Archive for the ‘Workbook’ Category

Using “possible facts and conditions” (Realization number two) with sex addiction

Thursday, November 21st, 2013

Sex addict client gamely tried the exercise, “Possible facts and conditions” in the workbook.  Scored 17 of 21!  But had trouble translating the significance of being “sober” when starting a “bottom line behavior.”  Showed him the list of “wishful thinking” found in alcoholic/addicts taking the first drink and he identified with that.   Also got that he was not nearly as “intoxicated” at his moment of first bottom line behavior as he was by the time his family caught him in the out of control act.  The key issue seems to be to recognize being in a state of delusion at the very start, and needing to prevent that delusion from returning. That the now abstinent person is the one who either recognizes the delusion or does the work to prevent its return. Ownership.

So near yet so far

Thursday, October 17th, 2013

Going through the workbook with two bright and successful men, separately.  One “gets it” that the memory problem has tripped him up in the past, even concedes that his odds for remaining sober would be significantly better if he attended AA.  The other came back from a disastrous relapse, chastened and humbled.  You could not ask for more emphatic “change talk” – He identified completely with the description of “selfishness” and “self-will run riot ” in the AA Big Book. But neither will go to meetings or commit to anything that includes asking for help from others. They seem to think they see the problem.  The fact they do not see the solution suggests otherwise.  Neither has reached the point of the businessman, in chapter three of the Big Book, when “….hopelessly defeated.  I knew then. It was a crushing blow.” It seems so simple and clear.  Those who embrace AA think they need it.  Those who reject it do not. The belief in “willpower” and “self-control” dies hard. Hard to say how much of that is just another face of craving. For these two gentleman, at any rate, the workbook appears so far to be an exercise in contemplation.

Note: I do realize I am assuming that some form of asking for help is going to be necessary. In a recent workshop with Dr. Rollnick, he emphasized affirming the client’s ability to change.  As a public health psychologist with no apparent understanding of addiction as a disease, that appears similar to affirming that an epileptic can change without medication, or a Type I diabetic can change without insulin.  Much of his work, in fact, involves motivating people to comply with their medical proscriptions. I would like to think we can affirm a person’s ability to change and grow, without reinforcing the idea that they can “pull themselves up by their bootstraps,” an absurd image used by Abraham Lincoln to affirm the need for education of the previously enslaved to compete in an industrial society.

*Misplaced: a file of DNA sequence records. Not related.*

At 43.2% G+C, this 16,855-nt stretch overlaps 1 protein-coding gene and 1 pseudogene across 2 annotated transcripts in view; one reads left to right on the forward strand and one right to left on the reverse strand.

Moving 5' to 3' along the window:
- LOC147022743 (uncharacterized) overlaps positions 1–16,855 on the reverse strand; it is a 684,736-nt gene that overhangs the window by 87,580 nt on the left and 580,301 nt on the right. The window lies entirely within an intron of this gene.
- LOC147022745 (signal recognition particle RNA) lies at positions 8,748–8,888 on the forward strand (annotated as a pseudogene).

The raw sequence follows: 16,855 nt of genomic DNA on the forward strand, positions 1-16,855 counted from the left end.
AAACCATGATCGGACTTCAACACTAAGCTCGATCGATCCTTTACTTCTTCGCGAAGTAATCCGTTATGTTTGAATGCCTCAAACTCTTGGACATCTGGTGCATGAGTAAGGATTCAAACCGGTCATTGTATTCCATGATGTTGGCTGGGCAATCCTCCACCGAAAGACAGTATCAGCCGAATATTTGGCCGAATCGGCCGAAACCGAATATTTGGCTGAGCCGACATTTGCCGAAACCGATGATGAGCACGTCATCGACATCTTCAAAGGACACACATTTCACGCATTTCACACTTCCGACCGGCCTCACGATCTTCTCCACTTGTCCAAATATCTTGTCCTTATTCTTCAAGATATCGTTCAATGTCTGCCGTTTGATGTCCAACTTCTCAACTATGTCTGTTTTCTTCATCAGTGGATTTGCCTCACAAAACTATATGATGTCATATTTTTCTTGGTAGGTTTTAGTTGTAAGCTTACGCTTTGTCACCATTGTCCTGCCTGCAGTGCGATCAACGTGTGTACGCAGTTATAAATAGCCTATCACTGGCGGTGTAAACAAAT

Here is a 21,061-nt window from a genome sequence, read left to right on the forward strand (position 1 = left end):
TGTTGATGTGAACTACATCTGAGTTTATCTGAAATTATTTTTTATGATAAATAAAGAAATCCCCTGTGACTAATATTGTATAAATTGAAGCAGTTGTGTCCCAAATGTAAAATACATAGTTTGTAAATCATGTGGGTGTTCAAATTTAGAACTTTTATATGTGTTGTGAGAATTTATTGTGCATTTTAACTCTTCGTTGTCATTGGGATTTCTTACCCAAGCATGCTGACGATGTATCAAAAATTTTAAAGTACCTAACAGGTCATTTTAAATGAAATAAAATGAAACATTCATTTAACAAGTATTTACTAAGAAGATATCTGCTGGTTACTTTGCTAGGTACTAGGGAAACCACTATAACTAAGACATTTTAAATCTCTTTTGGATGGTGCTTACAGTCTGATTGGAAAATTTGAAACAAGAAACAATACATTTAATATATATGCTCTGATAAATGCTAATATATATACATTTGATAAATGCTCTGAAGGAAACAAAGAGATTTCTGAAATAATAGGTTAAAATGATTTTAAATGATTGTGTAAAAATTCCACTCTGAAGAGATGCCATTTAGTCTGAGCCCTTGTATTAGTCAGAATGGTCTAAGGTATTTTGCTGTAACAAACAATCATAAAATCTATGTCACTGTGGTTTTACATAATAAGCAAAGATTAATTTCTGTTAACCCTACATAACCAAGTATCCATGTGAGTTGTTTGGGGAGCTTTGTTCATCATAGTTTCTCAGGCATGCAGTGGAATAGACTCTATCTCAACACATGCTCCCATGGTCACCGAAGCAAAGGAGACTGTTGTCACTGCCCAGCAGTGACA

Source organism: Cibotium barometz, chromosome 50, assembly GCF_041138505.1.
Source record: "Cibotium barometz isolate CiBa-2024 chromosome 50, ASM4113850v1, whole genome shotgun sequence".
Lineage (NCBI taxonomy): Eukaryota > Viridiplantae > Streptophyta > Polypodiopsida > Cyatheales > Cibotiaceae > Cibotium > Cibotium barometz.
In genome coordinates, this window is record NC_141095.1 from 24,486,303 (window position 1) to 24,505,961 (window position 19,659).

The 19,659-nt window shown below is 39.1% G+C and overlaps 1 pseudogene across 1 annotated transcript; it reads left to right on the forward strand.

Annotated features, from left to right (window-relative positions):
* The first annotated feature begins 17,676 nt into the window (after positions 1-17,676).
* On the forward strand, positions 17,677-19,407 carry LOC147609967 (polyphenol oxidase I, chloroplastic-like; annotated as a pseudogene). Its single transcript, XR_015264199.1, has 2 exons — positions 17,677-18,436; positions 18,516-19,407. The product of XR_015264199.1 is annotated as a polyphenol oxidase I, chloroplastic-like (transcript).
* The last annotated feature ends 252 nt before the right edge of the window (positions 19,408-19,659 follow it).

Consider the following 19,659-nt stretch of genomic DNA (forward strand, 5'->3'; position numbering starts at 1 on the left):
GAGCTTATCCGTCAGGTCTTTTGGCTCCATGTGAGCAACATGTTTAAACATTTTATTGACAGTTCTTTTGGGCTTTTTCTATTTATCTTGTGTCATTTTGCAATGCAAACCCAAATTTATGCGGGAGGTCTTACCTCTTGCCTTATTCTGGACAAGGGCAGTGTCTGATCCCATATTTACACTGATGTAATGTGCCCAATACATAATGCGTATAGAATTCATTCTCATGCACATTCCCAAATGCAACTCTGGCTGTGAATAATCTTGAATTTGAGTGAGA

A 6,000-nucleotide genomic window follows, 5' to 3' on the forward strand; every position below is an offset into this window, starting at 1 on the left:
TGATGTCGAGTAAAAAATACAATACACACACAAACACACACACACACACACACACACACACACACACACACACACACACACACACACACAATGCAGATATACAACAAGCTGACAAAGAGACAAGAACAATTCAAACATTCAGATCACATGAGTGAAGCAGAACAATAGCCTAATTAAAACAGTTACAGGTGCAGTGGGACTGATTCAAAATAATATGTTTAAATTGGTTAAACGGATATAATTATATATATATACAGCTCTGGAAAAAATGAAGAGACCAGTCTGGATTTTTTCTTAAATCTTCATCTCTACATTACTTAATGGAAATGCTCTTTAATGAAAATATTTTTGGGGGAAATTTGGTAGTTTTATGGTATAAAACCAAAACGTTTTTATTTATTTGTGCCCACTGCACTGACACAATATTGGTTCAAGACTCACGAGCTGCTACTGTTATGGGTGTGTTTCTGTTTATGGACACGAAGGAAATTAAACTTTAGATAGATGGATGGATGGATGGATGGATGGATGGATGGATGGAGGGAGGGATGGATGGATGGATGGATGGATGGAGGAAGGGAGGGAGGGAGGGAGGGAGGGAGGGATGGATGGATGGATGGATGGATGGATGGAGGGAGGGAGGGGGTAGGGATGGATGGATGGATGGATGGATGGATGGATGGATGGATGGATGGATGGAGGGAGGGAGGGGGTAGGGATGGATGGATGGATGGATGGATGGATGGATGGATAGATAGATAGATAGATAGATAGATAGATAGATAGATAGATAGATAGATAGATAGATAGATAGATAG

If the Moment of Relapse Were a Rose….

Thursday, September 12th, 2013

Eight names for the Wishful Moment of Relapse:

The original “Joe and Charlie” tapes posited that Bill W. hated to use the same words for the same thing more than once.  How many spirited AA discussions of the difference between “shortcomings” and ‘defects of character” would never have happened without this stylistic preference?  “Moral inventory?” “Exact nature of our wrongs?”  Are these not four ways of saying the same thing, different pointers to the same object? And he appears to have been no less averse to repetition when  discussing the most critical moment in the life of an alcoholic, deciding to take that first drink.

Chapter two refers to (1) “that old threadbare idea.”  What idea?  That somehow, some way, he will “control and enjoy his drinking.”  This is also referred to as (2) “the great obsession.”  Chapter three brings us three relapses and an analogy.  The first relapse, twenty-five years after quitting for the sake of financial ambition, reports  (3) “that peculiar mental twist,” of that doomed man who thinks he will now be able to control and enjoy his drinking. The second relapse example, abetted by milk in the whiskey and  food in the stomach, is evaluated as (4) “plain insanity.”  Just for good measure, this thinking is further labeled as a (5) “curious mental phenomenon.” Before moving on the jaywalker analogy, the original authors concede that there is another way to make the decision to pick up that first drink, christening this as the “deliberate” relapse – what I have been calling the “expletive” relapse.  They distinguish it from the aforementioned (by five other names!) (6!) “casual” relapse. Then we get to the jaywalker, whose similarity to the alcoholic repeatedly picking up the first drink leads to the observation that the alcoholic is (7) “strangely insane” in this repeated decision/action. The third relapse illustration falls on a man who had been Twelve-Stepped by Bill and Bob, specifically warned about this alcoholic thinking at the moment of picking up the first drink.  Utterly confident he will do no such thing, now that he knows, this man’s decision to do it yet again earns the title of  (8) “strange mental blank spots.”  That gives us, at least, eight different ways of referring to the same thoughts at the same moment, leading to the same fateful action.